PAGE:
If a little prevention really is worth a lot of cure, three decades of work by the Arnold School of Public Health’s Prevention Research Center has helped make the Palmetto State a healthier place.
Since 1993, the center has worked with communities and partners across South Carolina to promote physical activity and better nutrition to reduce the risk of cardiovascular disease, type 2 diabetes, weight gain, mental health issues and more. Authorized by Congress in 1984, the Centers for Prevention Research Program was created to address chronic disease and other leading causes of death and disability in the United States.
The center at USC is one of the longest continuously funded centers since the network was founded. Initially, his work focused on understanding the role of the environment in walking and cycling and providing training and technical assistance to help communities create environmental and political change. More recently, churches that have accepted it have long-term acceptance of the center’s main program — Faith, Activity and Nutrition.
“It’s very difficult to change people’s behavior, and persevering with change can be a challenge,” says Sara Wilcox, a professor of exercise science at the Arnold School who has been the center’s director since 2011. “In multiple studies, we’ve seen large changes in church organizational practices and small, but significant changes in member behavior. FAN is now included in the National Cancer Institute’s database of evidence-based cancer control programs.”
More than 300 churches across the country participated in the FAN program, which promotes physical activity and healthy eating. As word of the program’s effectiveness spread in recent years, the Prevention Research Center received training requests from churches across the Southeast and across the country and began online delivery of the program in 2019.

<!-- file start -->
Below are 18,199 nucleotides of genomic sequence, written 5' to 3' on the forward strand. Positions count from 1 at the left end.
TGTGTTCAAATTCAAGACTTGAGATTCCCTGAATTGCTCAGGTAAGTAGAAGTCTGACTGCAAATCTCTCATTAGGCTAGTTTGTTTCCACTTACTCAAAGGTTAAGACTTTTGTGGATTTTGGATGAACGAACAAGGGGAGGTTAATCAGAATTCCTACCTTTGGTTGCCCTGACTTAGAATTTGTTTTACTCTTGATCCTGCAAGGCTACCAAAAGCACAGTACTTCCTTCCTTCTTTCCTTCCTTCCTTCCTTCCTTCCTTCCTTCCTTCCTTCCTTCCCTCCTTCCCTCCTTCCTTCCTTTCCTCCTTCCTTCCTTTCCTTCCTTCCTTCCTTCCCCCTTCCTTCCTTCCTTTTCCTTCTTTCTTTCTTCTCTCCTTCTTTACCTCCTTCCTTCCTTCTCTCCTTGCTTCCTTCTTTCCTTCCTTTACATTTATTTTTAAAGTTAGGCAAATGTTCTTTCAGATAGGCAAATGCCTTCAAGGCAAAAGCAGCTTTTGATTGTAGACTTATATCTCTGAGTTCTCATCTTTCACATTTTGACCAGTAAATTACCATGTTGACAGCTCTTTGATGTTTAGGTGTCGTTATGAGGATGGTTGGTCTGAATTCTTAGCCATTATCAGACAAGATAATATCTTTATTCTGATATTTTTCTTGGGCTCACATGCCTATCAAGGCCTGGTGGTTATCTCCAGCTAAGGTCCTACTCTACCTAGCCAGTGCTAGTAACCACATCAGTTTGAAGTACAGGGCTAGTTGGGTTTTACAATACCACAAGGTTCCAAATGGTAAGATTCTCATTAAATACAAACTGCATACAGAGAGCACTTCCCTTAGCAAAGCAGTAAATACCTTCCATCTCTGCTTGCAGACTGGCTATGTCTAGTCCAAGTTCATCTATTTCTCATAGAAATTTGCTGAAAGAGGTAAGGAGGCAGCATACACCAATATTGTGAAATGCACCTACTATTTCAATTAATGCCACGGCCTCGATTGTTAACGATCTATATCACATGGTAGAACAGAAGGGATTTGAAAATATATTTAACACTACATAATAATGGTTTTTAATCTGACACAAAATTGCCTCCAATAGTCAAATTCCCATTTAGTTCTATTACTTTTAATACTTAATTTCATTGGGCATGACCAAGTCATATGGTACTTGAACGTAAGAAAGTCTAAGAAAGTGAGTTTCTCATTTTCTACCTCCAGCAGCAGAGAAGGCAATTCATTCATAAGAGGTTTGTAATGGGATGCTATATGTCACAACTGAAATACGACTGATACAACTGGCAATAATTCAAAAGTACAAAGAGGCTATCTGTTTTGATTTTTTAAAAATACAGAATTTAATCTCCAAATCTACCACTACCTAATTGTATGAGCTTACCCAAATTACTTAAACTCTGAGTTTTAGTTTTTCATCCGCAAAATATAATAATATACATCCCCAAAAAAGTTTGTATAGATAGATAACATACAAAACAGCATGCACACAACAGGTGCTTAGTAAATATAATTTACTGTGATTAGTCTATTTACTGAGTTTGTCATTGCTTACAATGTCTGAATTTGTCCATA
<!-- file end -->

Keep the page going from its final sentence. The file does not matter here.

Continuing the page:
The center, funded by the federal Centers for Disease Control and Prevention, recently applied for another five-year funding cycle that will begin in 2024 and continue to focus on faith-based partnerships.
“We’re proposing a partnership with the AME Church in South Carolina, focusing more on seniors and physical activity and social connection,” says Wilcox. “It’s a way to reach a large number of African Americans and address health disparities. Our work started early with AME churches and we are excited to reconnect with many of those communities.”
The Prevention Research Center also enrolled 107 churches representing 18 denominations in 23 states for a national study of the implementation of the FAN program.
In addition to partnerships to create healthier communities, the center contributes to the development of the public health workforce and early career public health researchers by offering intensive courses for researchers and practitioners called Physical Activity and Public Health Courses. Longtime exercise professor Russ Pate was a leader in establishing the courses, with original funding from the CDC through the Prevention Research Center. He continues to lead the research course, while Sara Wilcox leads the practitioner course. Since the beginning of the courses in 1995, more than 1100 participants from 23 countries have graduated.
In addition to core funding from CDC, the center has received many additional grants from CDC, the National Institutes of Health, and several foundations. These fellowships, led by PRC researchers and faculty, focused on topics including cancer prevention, aging, brain health, arthritis treatment, food safety, and weight loss.